It looks like Facebook. It’s blurb sounds like Facebook. If you got up close, it probably even smell’s like Facebook, but this is Google entering the social networking arena…again.

A select band of people (were you one?) were this week invited into Google’s latest project – a social networking service called Google PLUS.

Those selected few will also soon be able to invite others and the idea is to let people share and discuss status updates, photos and links as you would in Facebook but in a more intimate group. Small groups or ‘Circles’ is the focus – colleagues, best mates, sportsteam teammates etc – and for that purpose there are group text messaging and video chat facilities built into the network.

The Google line is it is more like real life, you have more control and more privacy: “In real life, we have walls and windows and I can speak to you knowing who’s in the room, but in the online world, you get to a ‘Share’ box and you share with the whole world,” said Bradley Horowitz, a vice president of product management at Google.

Pitched by anybody else and actually it probably sounds like a poor-imitation of what is already out there. Yet this is Google saying this and backing the project so people will sit up and take notice. The biggest issue is whether the heavily scientific and engineered approach that has seen Google become so successful using algorithms and data analysis, can be converted to a more touchy-feely and informal approach that social networking thrives on. What Google hopes is that people will sign up with PLUS to enable them to get at least some insight into the valuable world that is developing in social networks in terms of advertising data and trends that so often is not accessible to Google’s search robots or experts.

The ‘reality’ approach includes an attempt to mimic those occasions when people want to be your friend when you don’t really care. Unlike on Facebook, people do not have to agree to be friends with one another. Via your circles however you can have greater control over who sees what about you. So you effectively get more than one persona. The multiple personality aspect is promoted as a benefit and can offer greater control, but could also offer its own difficulties and dangers of course.

The potential winner as we see it at the moment is ‘Sparks’ which is a push type notification of “what you’re into and … stuff it thinks you’ll like”. It may sound a bit Big Brotheresque but the viral aspect and shared interests appeal of Twitter and Facebook could be amplified by this tool.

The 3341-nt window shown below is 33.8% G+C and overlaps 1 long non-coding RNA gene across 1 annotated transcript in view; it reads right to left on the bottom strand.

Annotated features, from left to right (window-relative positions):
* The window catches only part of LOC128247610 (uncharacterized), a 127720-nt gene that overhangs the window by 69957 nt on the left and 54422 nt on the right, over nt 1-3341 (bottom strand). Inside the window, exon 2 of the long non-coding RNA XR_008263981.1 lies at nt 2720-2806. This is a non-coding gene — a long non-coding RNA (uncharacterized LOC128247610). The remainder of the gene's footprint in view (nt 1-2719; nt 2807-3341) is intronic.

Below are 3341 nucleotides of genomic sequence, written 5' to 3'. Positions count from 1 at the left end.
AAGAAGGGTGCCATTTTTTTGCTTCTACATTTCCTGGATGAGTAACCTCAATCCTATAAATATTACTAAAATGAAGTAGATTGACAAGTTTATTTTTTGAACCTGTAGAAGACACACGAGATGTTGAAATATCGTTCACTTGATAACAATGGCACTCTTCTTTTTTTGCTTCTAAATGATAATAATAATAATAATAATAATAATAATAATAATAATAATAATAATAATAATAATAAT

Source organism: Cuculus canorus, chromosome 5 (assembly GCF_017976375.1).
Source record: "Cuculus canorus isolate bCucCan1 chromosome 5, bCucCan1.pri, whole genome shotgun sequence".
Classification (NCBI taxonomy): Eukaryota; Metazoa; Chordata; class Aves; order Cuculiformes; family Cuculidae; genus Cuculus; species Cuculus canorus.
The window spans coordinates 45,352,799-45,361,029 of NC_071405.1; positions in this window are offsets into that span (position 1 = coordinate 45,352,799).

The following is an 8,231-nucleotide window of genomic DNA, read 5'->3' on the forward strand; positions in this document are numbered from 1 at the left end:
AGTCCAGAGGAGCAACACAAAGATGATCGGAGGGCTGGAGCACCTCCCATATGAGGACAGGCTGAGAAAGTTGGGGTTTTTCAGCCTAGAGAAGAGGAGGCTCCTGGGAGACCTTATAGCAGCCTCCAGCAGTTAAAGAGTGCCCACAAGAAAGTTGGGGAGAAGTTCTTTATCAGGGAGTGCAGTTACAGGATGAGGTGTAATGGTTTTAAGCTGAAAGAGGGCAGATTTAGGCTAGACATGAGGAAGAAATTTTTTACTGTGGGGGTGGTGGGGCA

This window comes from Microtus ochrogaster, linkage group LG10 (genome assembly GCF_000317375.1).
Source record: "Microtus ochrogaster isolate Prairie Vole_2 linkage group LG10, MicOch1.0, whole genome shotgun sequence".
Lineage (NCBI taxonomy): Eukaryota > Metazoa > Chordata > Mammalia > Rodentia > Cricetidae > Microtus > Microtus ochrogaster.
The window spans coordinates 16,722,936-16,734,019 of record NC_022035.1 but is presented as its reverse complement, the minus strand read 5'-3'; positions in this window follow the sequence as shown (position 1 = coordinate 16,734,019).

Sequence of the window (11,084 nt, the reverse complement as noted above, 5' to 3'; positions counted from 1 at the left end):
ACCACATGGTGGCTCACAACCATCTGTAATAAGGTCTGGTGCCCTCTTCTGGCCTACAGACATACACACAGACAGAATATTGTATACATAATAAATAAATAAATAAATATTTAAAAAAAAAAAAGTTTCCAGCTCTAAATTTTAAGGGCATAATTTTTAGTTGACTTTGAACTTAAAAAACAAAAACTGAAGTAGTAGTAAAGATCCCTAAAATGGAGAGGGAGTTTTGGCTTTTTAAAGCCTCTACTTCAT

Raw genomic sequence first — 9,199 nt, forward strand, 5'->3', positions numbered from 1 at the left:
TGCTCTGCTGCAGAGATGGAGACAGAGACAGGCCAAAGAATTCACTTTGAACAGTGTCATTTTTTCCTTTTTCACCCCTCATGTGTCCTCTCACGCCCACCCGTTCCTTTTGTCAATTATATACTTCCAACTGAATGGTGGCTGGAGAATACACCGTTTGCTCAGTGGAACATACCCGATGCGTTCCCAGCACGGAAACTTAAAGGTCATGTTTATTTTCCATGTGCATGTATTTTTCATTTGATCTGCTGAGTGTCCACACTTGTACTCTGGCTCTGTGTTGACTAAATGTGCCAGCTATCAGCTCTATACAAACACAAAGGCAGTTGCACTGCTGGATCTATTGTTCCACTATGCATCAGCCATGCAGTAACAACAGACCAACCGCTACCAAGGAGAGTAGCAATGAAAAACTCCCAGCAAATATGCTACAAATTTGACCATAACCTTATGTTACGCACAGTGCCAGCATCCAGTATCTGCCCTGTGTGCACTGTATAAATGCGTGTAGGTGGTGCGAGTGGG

Google has of course launched big ideas before and then slowly retreated but expect it to push and bang the drum on this one more and more as the year progresses and they tweak based on feedback from a growing user base.

Have  you had an invite to Google PLUS? Have you taken the plunge? What are your thoughts?

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  • Anders Hansson

    I have been “plussing it” with Google for approx 1 month now, and so far its not exactly something to write home about. It got some nifty slide-and-drop effects that makes adding people easier, but so far its very low on interaction in my opinion. Maybe that’s just down to the low subscriber uptake right now… I’m certainly not about to “switch,” like a facebook acquaintance of mine did, deactivating his FB and taking the plunge into the (almost) empty pool of Googlers.

    So far, Google hasn’t really come up with anything ground-breaking new, its just re-packaging. Lists have become Circles, which to their credit is better way of explaining a privacy setting template than calling it a list or group. I know not all Facebookers subscribe to the idea that you only have real-life friends (who’d you recognise in the street and would vouch for to babysit your sister’s kids), as facebook friends. With Google you are actually encouraged to “follow” strangers you find interesting, ironically Google’s Bradley Horowitz is quoted as saying “In real life, we have walls and windows and I can speak to you knowing who’s in the room” so why then, is Google+ encouraging us to stand outside an interesting stranger’s window and spy? I’d rather the stranger came to my front door and asked to be admitted as my friend. At least then, if I don’t approve, I know who to block from viewing my content.

    The “friends’ friends” Facebook privacy setting has been re-branded “Extended Circles”, and there is indeed a “share with the whole world” shoutbox setting, which Horowitz seems to suggest is one of Facebook’s achilles heels? Of course, at the moment, Google+’s world is inhabited by only a tiny fraction of Facebook’s world!

    Time will tell if this is Facebook’s undoer, but with only 5% of my Facebook friends using Google, 279 photo albums to transfer, nearly a hundred video clips to re-upload, approx one thousand Notes to “+1″ and over three thousand status updates; shedding a hard earned on-line identity and personal brand, for a blank template, isn’t quite as appealing to a 40-something professional, as it probably will be to those cybercreatures masquarding behind fake personas, with all to gain and nothing to loose.

    July 30, 2011 at 8:58 am